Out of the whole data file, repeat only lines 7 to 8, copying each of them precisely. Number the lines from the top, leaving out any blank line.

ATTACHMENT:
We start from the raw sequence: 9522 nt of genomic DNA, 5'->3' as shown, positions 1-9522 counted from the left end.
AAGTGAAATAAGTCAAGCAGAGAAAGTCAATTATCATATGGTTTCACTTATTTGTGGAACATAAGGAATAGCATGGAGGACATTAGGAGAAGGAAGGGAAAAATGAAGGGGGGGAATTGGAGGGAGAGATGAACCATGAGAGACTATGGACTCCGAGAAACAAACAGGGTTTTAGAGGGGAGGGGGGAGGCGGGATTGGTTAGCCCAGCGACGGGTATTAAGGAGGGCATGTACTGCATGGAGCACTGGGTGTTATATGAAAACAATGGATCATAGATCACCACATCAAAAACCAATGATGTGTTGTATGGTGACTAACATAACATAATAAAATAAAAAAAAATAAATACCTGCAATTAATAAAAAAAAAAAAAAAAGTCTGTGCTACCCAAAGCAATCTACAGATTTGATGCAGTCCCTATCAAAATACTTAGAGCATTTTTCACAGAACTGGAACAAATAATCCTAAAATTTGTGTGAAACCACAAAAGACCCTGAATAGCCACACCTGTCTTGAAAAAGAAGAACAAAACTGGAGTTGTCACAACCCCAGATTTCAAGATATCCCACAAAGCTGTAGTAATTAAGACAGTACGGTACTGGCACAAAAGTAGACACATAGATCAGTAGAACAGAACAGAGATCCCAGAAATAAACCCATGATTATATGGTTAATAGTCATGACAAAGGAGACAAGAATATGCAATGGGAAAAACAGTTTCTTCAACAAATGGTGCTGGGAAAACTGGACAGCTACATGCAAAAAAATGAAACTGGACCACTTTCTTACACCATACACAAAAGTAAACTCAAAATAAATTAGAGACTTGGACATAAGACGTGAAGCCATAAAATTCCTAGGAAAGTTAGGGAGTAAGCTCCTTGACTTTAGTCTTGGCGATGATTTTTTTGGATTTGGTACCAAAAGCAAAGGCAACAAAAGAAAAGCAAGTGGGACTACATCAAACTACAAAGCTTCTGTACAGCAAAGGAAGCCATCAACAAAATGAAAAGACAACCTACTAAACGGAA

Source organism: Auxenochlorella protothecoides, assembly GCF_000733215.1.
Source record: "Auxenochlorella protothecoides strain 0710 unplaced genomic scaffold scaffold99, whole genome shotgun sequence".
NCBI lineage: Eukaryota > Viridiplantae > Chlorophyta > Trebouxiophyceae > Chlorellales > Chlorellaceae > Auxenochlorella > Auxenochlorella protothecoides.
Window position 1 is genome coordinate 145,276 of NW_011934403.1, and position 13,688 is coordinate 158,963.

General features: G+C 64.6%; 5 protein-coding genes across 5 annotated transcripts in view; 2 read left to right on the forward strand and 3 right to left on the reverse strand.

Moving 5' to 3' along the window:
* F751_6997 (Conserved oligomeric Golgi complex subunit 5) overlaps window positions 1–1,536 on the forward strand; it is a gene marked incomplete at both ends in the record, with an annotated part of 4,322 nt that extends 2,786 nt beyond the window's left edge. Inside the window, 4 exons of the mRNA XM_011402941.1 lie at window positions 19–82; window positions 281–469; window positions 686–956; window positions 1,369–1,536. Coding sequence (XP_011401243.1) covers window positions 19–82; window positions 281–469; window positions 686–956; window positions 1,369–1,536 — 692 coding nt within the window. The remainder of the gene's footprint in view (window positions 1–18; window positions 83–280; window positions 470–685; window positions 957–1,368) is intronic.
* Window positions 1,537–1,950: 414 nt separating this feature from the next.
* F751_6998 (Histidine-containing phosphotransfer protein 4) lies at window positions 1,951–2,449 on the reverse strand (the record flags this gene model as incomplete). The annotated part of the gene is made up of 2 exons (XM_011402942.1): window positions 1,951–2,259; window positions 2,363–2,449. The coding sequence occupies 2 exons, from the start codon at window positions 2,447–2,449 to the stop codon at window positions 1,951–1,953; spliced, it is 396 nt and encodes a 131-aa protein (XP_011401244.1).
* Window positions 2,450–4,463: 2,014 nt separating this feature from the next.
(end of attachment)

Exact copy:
General features: G+C 64.6%; 5 protein-coding genes across 5 annotated transcripts in view; 2 read left to right on the forward strand and 3 right to left on the reverse strand.

Moving 5' to 3' along the window: